By Randall Osborne

West Coast Editor

Picturing more development of its technology for ¿sequential molecular snapshots,¿ AGY Therapeutics Inc. raised $13 million by placing convertible preferred notes in the second round of a Series B financing, which brings the total amount raised to $24.5 million.

¿We¿re comfortable well into the third quarter of next year,¿ said Philip Young, president and chief operating officer of privately held AGY.

The South San Francisco-based firm uses its imAGYne platform to analyze models of central nervous system diseases, and aims to identify new therapeutics that interfere with signaling pathways. The company has programs in stroke, Alzheimer¿s disease, depression, epilepsy and brain tumors.

Everything is preclinical so far, with the efforts in stroke, Alzheimer¿s and brain tumors farthest along, Young told BioWorld Today.

¿Everyone understands how quickly ischemic damage happens in stroke,¿ he said. ¿We¿re looking at time-course events at every hour. The gene expression changes by the hour, and we¿ve been able to identify gene families at specific times that are secreted, and other times are not. We¿re able to do sophisticated cluster analysis.¿

A similar snapshot approach is used in other CNS diseases, he added, although the hourly scrutiny of genetic events is not as critical in other areas as it is in stroke.

Founded in 1998 by Karoly Nikolich, the firm derives its name from ¿agy¿ (pronounced ¿ah-gee¿), which is the Hungarian word for brain, and has 54 employees.

¿We started out as a functional genomics company, but we¿ve gone down the path of target identification, and we want to be a lead-candidate developer,¿ Young said. ¿We never set out to be a database company, or anything like that.¿

The business plan is to get partners for developing and commercializing markers of CNS conditions, while outlicensing drug targets and diagnostic opportunities as well as lead compounds. Others will be kept in-house for development.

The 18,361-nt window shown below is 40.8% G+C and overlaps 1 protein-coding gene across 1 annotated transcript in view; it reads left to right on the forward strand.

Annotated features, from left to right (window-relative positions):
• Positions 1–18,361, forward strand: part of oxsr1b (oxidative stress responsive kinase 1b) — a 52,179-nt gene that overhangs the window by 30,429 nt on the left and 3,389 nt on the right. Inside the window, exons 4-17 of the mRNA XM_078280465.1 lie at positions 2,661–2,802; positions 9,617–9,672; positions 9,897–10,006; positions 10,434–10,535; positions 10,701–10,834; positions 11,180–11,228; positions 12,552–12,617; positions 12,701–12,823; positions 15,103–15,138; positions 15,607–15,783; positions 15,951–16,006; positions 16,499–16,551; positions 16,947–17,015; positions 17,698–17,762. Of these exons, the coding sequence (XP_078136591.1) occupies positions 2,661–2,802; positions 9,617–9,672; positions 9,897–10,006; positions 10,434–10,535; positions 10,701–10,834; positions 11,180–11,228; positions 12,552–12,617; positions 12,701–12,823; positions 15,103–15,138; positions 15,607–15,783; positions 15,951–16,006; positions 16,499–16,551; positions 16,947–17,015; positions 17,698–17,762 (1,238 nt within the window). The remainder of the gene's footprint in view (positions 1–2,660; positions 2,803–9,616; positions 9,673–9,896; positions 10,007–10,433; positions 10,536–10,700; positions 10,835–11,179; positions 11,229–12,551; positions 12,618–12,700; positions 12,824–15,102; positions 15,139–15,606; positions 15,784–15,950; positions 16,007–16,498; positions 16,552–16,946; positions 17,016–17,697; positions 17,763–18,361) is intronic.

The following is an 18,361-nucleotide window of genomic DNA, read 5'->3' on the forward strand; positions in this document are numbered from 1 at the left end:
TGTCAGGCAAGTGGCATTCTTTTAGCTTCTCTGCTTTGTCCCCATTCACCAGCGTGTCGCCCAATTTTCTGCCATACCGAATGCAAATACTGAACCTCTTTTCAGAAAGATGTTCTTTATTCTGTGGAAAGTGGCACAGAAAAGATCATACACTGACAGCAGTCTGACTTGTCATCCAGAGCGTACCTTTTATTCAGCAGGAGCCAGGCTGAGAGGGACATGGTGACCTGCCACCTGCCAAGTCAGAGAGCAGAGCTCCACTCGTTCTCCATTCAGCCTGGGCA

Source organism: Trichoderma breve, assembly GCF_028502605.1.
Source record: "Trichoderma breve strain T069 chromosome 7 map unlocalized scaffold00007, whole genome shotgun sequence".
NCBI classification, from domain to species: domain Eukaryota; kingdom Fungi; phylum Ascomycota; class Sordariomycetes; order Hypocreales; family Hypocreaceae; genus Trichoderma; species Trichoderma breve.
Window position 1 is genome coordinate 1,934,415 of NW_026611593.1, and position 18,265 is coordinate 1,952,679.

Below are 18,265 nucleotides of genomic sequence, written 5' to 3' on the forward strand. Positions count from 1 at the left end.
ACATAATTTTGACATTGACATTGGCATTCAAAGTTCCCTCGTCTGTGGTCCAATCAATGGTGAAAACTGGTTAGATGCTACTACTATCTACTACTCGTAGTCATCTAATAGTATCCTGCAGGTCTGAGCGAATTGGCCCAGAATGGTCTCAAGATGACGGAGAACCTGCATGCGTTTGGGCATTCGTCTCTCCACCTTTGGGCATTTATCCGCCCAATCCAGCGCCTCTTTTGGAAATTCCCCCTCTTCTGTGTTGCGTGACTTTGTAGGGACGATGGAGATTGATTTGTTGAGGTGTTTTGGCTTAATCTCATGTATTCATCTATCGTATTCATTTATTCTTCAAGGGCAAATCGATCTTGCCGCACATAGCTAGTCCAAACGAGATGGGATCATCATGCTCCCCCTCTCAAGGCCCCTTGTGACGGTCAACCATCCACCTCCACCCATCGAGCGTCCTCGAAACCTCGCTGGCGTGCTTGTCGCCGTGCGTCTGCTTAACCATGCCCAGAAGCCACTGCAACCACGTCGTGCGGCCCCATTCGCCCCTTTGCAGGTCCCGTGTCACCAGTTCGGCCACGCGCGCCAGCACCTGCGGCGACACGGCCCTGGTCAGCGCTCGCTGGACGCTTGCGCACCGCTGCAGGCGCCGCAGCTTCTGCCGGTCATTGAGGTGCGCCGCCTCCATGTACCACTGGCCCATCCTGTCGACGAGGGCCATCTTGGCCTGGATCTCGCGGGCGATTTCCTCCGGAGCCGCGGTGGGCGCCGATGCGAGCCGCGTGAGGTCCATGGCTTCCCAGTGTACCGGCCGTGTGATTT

¿We¿re in the process of doing the evaluation [of which projects will be kept] right now,¿ Young said. The stroke program seems particularly promising for diagnostics, he added.

¿If you go back over the history of people trying to do stroke trials, they always end up showing no significance or failing outright, because you never know when a stroke starts ¿ it¿s always dicey to try to figure out what¿s happening,¿ Young said.

By using assays to capture the snapshots, families of genes that are preferentially secreted at various times can be determined, he said. Physicians, scrambling to diagnose an apparent stroke victim so the appropriate drug can be administered, might be immensely helped by a quick, accurate test.

Investors that participated in the financing, the first round of which closed in August 1999, include Alta Partners, of San Francisco; GIMV Venture Capital, of Antwerp, Belgium; Forward Ventures, of San Diego; Jafco Co., of Palo Alto, Calif.; Lombard Odier & Cie, of Geneva, Switzerland; and Novartis Venture Fund, of Basel, Switzerland.

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